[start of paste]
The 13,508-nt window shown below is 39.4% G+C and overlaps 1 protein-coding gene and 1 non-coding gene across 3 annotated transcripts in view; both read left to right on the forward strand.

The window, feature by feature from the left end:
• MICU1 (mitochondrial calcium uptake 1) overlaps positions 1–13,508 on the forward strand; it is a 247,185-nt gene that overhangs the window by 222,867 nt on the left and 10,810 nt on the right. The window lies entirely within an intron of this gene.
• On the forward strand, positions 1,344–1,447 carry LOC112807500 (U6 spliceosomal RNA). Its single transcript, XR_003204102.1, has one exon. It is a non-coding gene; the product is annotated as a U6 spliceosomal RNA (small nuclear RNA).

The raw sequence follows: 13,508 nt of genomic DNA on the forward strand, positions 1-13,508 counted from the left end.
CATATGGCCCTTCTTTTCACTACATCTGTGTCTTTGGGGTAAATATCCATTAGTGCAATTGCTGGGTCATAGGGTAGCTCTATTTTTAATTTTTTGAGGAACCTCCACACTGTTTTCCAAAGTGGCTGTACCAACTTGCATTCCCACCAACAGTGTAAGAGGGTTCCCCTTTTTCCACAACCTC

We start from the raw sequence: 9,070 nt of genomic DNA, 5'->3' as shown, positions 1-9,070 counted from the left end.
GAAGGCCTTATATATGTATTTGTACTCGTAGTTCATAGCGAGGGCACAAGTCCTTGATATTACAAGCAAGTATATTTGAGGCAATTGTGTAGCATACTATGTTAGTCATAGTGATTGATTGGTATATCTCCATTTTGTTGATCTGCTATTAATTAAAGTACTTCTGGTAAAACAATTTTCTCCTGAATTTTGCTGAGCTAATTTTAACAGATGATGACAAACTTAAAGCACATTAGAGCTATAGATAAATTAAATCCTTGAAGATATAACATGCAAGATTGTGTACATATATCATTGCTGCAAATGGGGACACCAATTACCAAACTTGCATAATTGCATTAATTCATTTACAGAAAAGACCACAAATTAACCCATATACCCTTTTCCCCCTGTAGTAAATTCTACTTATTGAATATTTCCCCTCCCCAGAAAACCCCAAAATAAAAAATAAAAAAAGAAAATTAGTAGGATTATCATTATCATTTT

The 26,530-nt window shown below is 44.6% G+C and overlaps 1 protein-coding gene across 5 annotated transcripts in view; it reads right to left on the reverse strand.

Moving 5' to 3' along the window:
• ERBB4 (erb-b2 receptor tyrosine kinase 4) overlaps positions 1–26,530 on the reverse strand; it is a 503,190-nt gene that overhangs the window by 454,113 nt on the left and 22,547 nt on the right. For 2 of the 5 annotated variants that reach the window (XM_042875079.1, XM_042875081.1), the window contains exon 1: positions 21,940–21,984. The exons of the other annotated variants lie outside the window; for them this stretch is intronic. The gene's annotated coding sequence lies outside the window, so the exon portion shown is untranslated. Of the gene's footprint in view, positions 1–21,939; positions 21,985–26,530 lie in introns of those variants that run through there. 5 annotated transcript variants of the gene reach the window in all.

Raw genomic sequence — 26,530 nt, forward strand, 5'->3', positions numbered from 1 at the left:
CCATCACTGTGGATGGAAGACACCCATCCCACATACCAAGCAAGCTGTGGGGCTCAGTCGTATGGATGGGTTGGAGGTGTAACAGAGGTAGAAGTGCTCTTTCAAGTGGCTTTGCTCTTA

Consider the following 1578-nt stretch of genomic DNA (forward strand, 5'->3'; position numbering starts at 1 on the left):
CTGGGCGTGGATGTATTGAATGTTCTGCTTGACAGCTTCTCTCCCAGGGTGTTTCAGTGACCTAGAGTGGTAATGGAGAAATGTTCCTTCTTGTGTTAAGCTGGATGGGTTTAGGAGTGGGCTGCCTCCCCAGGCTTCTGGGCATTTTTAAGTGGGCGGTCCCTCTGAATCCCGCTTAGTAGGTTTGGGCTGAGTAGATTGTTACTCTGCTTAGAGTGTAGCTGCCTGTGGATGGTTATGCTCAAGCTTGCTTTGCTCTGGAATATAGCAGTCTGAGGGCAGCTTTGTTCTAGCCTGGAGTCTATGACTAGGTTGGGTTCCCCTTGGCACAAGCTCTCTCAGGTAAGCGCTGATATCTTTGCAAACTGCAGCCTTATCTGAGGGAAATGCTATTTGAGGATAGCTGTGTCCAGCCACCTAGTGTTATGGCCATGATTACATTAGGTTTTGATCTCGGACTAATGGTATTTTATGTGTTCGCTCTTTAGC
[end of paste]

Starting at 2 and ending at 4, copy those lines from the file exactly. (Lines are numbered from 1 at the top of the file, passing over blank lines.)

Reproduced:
The window, feature by feature from the left end:
• MICU1 (mitochondrial calcium uptake 1) overlaps positions 1–13,508 on the forward strand; it is a 247,185-nt gene that overhangs the window by 222,867 nt on the left and 10,810 nt on the right. The window lies entirely within an intron of this gene.
• On the forward strand, positions 1,344–1,447 carry LOC112807500 (U6 spliceosomal RNA). Its single transcript, XR_003204102.1, has one exon. It is a non-coding gene; the product is annotated as a U6 spliceosomal RNA (small nuclear RNA).